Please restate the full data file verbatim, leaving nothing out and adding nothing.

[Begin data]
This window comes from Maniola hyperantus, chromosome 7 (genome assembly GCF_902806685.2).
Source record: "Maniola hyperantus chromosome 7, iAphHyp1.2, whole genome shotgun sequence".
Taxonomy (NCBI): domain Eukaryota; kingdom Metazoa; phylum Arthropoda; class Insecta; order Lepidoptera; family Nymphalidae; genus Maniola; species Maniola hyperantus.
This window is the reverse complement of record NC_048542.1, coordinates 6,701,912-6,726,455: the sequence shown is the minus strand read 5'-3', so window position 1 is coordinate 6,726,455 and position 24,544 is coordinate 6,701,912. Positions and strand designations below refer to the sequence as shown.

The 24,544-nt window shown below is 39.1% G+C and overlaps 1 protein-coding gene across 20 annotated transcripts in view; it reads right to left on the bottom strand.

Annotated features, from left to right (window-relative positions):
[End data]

This window comes from Maniola hyperantus, chromosome 7 (genome assembly GCF_902806685.2).
Source record: "Maniola hyperantus chromosome 7, iAphHyp1.2, whole genome shotgun sequence".
Taxonomy (NCBI): domain Eukaryota; kingdom Metazoa; phylum Arthropoda; class Insecta; order Lepidoptera; family Nymphalidae; genus Maniola; species Maniola hyperantus.
This window is the reverse complement of record NC_048542.1, coordinates 6,701,912-6,726,455: the sequence shown is the minus strand read 5'-3', so window position 1 is coordinate 6,726,455 and position 24,544 is coordinate 6,701,912. Positions and strand designations below refer to the sequence as shown.

The 24,544-nt window shown below is 39.1% G+C and overlaps 1 protein-coding gene across 20 annotated transcripts in view; it reads right to left on the bottom strand.

Annotated features, from left to right (window-relative positions):